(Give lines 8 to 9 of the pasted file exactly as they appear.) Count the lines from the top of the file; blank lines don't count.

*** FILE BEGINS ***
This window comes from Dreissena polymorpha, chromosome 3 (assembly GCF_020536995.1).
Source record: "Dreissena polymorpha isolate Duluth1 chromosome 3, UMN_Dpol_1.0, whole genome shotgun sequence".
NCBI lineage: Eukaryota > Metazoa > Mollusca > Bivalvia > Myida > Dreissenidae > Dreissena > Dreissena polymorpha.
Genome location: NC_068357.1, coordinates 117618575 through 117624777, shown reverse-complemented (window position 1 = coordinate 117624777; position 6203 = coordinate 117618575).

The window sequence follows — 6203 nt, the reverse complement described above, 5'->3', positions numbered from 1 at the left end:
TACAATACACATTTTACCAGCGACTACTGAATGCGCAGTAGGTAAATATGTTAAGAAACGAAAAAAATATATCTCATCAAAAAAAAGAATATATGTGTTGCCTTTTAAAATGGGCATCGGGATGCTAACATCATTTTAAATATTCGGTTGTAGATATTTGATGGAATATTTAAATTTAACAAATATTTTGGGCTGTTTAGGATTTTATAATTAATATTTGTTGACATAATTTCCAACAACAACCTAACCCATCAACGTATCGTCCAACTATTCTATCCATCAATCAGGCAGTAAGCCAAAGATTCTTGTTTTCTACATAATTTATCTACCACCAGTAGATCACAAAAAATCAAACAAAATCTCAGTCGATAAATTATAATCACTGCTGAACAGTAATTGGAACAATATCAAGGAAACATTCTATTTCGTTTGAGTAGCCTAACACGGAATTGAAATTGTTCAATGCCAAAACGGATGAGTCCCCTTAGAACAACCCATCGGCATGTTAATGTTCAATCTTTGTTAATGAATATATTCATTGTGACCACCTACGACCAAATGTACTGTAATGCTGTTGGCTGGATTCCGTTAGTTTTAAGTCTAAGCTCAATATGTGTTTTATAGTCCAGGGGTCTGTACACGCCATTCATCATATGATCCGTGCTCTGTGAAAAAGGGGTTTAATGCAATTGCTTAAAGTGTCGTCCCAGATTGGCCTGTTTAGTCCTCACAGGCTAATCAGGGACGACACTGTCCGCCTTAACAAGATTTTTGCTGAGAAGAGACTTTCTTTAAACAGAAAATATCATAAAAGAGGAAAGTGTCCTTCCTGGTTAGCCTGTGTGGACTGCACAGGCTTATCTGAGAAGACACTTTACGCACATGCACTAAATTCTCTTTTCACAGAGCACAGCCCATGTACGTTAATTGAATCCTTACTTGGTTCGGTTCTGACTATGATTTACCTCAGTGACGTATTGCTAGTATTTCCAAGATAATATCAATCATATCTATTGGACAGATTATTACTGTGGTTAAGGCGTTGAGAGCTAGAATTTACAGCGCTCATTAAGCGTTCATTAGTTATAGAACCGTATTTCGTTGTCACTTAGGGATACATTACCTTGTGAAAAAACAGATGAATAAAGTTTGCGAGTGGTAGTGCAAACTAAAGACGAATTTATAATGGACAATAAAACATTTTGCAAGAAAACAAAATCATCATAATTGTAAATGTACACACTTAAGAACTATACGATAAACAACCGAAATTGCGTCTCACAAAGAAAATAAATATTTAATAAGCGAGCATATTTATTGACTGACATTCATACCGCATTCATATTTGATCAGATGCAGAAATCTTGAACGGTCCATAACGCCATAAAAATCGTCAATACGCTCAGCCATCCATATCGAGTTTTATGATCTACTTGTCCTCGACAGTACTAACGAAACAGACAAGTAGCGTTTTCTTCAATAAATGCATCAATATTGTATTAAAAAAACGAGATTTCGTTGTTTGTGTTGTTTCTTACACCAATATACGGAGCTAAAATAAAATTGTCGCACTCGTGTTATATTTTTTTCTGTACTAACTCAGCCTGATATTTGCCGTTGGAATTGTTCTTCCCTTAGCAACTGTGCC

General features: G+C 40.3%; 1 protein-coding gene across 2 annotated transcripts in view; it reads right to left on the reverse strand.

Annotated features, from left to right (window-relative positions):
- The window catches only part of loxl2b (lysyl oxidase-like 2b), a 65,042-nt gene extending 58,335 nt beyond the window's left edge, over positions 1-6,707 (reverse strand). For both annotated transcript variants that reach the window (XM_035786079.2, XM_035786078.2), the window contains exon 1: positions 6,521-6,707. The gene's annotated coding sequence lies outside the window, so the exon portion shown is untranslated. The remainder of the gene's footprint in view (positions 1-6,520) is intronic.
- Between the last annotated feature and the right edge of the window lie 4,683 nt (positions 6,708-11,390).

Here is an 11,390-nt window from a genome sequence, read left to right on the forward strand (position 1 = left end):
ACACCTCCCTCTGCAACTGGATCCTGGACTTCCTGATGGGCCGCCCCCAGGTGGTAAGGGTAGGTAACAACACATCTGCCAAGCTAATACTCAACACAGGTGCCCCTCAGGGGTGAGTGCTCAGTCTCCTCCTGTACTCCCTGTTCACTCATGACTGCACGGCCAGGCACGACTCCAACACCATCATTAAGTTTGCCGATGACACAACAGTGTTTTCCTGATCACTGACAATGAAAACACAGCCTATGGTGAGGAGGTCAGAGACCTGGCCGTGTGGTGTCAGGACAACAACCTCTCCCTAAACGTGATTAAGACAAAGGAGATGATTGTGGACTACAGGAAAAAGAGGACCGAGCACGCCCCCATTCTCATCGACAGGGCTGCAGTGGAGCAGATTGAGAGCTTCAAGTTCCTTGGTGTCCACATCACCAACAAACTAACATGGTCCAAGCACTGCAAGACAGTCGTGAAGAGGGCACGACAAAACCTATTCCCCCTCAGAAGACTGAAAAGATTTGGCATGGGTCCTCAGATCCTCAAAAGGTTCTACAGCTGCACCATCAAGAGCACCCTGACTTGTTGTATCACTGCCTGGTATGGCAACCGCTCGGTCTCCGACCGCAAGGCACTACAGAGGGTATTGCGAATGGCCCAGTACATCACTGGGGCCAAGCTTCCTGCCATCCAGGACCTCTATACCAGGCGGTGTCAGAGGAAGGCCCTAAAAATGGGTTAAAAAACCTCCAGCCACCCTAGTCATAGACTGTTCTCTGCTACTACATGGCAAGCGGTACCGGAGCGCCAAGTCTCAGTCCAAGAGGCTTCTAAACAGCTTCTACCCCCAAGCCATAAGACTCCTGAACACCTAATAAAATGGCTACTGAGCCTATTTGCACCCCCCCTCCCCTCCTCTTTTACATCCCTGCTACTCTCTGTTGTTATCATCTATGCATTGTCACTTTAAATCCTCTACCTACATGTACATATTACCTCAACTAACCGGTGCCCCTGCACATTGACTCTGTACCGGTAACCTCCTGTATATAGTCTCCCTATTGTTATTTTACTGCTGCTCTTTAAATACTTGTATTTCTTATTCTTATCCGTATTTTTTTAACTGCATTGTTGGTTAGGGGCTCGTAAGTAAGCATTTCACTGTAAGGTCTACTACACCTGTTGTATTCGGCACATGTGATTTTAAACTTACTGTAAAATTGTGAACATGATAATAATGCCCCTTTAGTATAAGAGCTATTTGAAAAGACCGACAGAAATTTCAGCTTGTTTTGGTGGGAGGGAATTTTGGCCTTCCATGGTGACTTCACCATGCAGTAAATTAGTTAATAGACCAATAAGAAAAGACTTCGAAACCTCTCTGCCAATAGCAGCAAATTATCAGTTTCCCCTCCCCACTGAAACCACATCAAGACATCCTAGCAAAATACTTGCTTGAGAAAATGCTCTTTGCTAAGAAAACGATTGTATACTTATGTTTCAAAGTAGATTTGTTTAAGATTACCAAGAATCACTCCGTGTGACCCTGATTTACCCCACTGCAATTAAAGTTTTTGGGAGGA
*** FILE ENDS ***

Annotated features, from left to right (window-relative positions):
- The window catches only part of loxl2b (lysyl oxidase-like 2b), a 65,042-nt gene extending 58,335 nt beyond the window's left edge, over positions 1-6,707 (reverse strand). For both annotated transcript variants that reach the window (XM_035786079.2, XM_035786078.2), the window contains exon 1: positions 6,521-6,707. The gene's annotated coding sequence lies outside the window, so the exon portion shown is untranslated. The remainder of the gene's footprint in view (positions 1-6,520) is intronic.